4. Captain David Ogilvie's attack around Howard's right:

Another important controversy of the battle involves the actions of Tarleton's left wing troop of cavalry under Captain David Ogilvie. Tarleton's account is not clear. He indicates that the movement of the 1/71st into line and that of his reserve cavalry "to threaten the enemy's right flank" would most likely bring victory. "The cavalry were ordered to incline to the left, and to form a line, which would embrace the whole of the enemy's right flank."
In the absence of solid evidence on the British side, it would seem logical to assume that the order was dispatched to Captain Ogilvie as well as the British Legion reserve cavalry. Furthermore, it is also probable that Ogilvie used his initiative to move out as an advance strike force, preliminary to the movement of the reserve. Once he was behind Howard's right he may have even spotted the militia rallying around the grove of pines well in Morgan's rear and decided to neutralize this potential threat on his own without adequate support. Overconfidence, founded upon the Legion's past successes against militia, overrode any feelings of hesitance.
If British accounts are silent as to Ogilvie's attack, there seems to be ample evidence from the American side. Suffice to say that Ogilvie's attack was unsuccessful. He was repulsed by rifle fire from numerous militia in a semi-protected position and counterattacked by Washington's entire cavalry. More on this when the American militia is discussed.

5. Failure of the British reserve cavalry:

Late in the battle Tarleton had all but won. As he saw it; the militia were routed and had to be making for the Broad River and safety, and the Continentals were in full retreat covering the latter's flight. The 7lst and Ogilvie's cavalry troop would swing around the enemy's western flank, either forcing them to stand and be slaughtered in a cross fire or to flee. Anticipating the latter, Tarleton ordered his entire reserve cavalry under Captain Richard Hovenden to follow up these leftward jabs with a mighty left hook that would annihilate his opponent. It was a good plan; it should have worked. Unfortunately for the British cause in America, it did not.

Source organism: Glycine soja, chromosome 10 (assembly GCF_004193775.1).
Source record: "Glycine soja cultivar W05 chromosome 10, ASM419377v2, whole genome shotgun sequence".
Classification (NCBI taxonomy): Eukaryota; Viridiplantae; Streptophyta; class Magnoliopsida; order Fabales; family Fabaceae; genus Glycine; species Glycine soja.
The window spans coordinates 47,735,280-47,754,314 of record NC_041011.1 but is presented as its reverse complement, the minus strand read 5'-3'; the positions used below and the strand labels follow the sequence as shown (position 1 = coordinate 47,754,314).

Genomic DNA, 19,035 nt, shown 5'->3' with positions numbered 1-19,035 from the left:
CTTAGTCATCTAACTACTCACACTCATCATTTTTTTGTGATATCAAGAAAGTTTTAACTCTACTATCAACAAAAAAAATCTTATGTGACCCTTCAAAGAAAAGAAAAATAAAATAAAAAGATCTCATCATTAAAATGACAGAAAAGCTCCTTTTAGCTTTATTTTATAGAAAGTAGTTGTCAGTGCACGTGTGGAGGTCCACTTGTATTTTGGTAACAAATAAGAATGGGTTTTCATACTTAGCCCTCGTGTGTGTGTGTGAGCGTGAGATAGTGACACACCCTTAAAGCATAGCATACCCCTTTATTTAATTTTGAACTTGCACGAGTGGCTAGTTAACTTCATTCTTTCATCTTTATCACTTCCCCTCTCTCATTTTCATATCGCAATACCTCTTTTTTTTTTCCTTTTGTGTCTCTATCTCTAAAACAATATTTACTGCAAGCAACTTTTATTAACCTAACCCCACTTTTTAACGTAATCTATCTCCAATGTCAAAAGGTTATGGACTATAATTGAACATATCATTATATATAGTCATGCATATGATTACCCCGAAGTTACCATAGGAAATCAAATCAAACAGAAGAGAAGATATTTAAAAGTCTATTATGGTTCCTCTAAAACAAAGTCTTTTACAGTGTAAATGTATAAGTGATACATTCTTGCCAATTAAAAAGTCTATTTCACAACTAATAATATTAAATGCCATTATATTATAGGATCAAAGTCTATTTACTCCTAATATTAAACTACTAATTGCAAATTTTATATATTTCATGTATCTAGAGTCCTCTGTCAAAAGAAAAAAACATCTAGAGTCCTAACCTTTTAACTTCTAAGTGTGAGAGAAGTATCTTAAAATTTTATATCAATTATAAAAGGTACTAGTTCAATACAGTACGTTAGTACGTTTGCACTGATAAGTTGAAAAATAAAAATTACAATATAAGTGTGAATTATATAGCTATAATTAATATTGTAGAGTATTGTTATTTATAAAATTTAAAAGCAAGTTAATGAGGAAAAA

Good timing, good luck, or a combination were the keys that unlocked Tarleton's logical grand tactic. It is probable that the 240 strong cavalry reserve were moving up in a column of sub-divisions with high hopes. On seeing MacArthur's Highlanders brought up short by the rejuvenated militia and Newmarsh's infantry routed, the cavalry may have paused momentarily in contemplation of following their original orders or punching through the gap between Howard and Pickens. The indecision may have begun moments before as Ogilvie's fleeing troop sped past, perhaps throwing the column into some confusion. At this crucial moment Washington's whitecoats swept down on their left flank and the reserve cavalry fled. "Tarleton sent directions to his cavalry to form about four hundred yards to the right of the enemy, in order to check them, while he endeavored to rally the infantry to protect the guns. "The cavalry did not comply with the order." Yet another order was sent, but the rout was on. The reserve cavalry - Tarleton's pride and joy - left the field without striking a blow.

A threefold psychological shock of seeing Ogilvie's and Newmarsh's troops running away while enemy cavalry were moving in from an unexpected direction would at least partially exonerate the British Legion Cavalry from the charge of cowardice. Probably the best explanation of the behavior of the cavalry can be found in their composition. Frequent detachments during the summer and fall months and the resulting losses entailed had destroyed the small unit cohesion and integrity of the Legion. At least half of the ranks were filled with less than enthusiastic rebel parolees or deserters.